Belfast Telegraph

Extremists could learn much from Peter's story

 

By Fr Patrick McCafferty

The apostle Peter was brought up to believe that the nation to which he belonged, Israel, was God's favourite.

All others counted for nothing in God's plan. The gentiles were outside God's mercy. The pagans were excluded from God's loving embrace.

Being God's chosen people unfortunately went to their heads. It led to a spiritual arrogance and pride, a lack of that humility which must characterise God's true children.

Israel became possessed of a religious supremacism and elitism. They lost sight of their servanthood and they forgot that, through them, God intended to extend His salvation to the ends of the Earth (Isaiah 49:6).

Peter had imbibed this false superiority and needed deliverance from it by God's grace. Deliverance came to him in a pagan's house. In the home of the Roman centurion, Cornelius, God opened Peter's eyes in a further conversion of his heart.

It was in Cornelius' house that Peter made this declaration: "The truth I have now come to realise is that God does not have favourites, but that anybody of any nationality who fears God and does what is right is acceptable to him (Acts 10:34-35)."

Peter's life was a series of conversions: his initial calling; his being reprimanded by the Lord for being an "obstacle"; his repentance for his threefold denial of Jesus; and now we have this further deepening in him of the divine truth as he leaves behind him the sectarianism in which he had been brought up.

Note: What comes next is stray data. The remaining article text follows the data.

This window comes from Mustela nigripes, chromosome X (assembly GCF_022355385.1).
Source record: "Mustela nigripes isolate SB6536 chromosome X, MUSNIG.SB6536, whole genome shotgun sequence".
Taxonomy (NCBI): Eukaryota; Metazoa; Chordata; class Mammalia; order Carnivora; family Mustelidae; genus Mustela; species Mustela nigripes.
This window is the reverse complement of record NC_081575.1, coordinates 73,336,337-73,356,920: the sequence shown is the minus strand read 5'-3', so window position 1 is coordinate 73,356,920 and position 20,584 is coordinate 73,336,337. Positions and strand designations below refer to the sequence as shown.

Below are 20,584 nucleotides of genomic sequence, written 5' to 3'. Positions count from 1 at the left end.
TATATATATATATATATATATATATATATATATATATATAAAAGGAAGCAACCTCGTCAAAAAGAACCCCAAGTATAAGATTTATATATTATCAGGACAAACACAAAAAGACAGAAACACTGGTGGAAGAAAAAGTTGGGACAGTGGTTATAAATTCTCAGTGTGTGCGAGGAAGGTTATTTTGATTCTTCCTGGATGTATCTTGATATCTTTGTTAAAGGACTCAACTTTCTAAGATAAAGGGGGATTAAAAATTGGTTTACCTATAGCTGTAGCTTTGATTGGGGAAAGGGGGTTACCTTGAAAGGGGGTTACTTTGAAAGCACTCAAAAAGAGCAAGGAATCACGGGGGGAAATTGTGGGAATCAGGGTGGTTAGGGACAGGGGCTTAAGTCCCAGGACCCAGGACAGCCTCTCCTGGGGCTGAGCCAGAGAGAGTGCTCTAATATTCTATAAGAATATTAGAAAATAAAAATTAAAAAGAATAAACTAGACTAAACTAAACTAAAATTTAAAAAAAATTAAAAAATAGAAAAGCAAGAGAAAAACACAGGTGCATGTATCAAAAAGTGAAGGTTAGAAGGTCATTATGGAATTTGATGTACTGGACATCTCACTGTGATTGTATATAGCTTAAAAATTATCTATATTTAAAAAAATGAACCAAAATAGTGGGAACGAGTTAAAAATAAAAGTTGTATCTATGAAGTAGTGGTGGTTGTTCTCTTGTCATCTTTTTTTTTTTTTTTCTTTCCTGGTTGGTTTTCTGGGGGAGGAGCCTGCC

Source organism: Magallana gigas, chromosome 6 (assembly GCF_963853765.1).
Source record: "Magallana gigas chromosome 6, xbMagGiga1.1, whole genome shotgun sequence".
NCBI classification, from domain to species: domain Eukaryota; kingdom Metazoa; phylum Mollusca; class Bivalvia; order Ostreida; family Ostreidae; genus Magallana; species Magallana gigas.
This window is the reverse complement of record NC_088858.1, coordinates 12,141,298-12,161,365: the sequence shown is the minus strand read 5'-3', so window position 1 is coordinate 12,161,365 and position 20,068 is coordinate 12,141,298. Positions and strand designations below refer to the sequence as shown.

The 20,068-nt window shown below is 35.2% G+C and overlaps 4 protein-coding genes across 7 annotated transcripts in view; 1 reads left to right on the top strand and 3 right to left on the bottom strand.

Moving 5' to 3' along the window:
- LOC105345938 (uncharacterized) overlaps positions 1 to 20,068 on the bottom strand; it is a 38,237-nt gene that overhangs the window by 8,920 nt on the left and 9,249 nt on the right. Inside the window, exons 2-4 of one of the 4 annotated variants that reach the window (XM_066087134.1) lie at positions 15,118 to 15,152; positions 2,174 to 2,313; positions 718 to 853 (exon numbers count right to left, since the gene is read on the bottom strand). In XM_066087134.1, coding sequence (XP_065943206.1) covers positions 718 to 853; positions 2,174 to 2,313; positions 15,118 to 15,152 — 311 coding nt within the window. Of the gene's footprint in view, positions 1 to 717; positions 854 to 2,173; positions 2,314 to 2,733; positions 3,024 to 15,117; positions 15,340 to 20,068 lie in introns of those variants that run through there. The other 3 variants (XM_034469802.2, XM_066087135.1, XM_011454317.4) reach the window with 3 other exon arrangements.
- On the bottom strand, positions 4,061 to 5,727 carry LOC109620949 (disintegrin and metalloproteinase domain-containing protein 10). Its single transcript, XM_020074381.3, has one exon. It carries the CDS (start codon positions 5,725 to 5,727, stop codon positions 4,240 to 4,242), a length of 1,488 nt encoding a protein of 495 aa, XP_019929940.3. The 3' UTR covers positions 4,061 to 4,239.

Here, in Northern Ireland, there are many 'religious' people who could learn much from reflection upon Peter's journey, the truth that he came to realise, how God led him to deeper awareness and enlightenment.

In the past week, a minister of a Protestant Church described the central act of worship of his fellow Christians in the Catholic Church as "evil". There is no deeper spiritual blindness than that. The Lord Jesus said of this spiritual malady, "for if the light in you be darkness, how great is that darkness (Matthew 6:23)".

There are some extremist Protestants who think that Catholics are not Christians. Not true. Catholics were once under the impression that Protestants can't go to Heaven. Not true. All of this divisiveness and self-righteousness stems from sinful, unconverted hearts. We too need the truth that St Peter came to realise in 'pagan' Cornelius' house - God does not have favourites.

The sectarianising of the Gospel is grotesque. The exaltation of one's own 'theological' notions and marketing them as if they were the gospel is a perverse act of human pride.

The Lord has commanded us to "love one another, as I have loved you" (John 15:12). And yet, still, there are those so deluded by their pride that they believe it is loving to offer hideous insults to their fellow Christians.

How great is the darkness that is in those who twist the truth to promote their own askew version of reality. The antidote to this poison is humility - the humility shown by Peter in the house of the gentile, Cornelius.

The suppositions and prejudices of Peter's background were levelled by God's truth.

The Lord opened his eyes and peeled away another layer of dross from his heart. Our society needs similar conversions. Most especially of the 'religious', the 'righteous' and the 'saved'.

Lord, open our eyes to the truth written in the lives of every human being created in your image and likeness and deliver us from the darkness of that smug supremacism which is total illusion.

Belfast Telegraph

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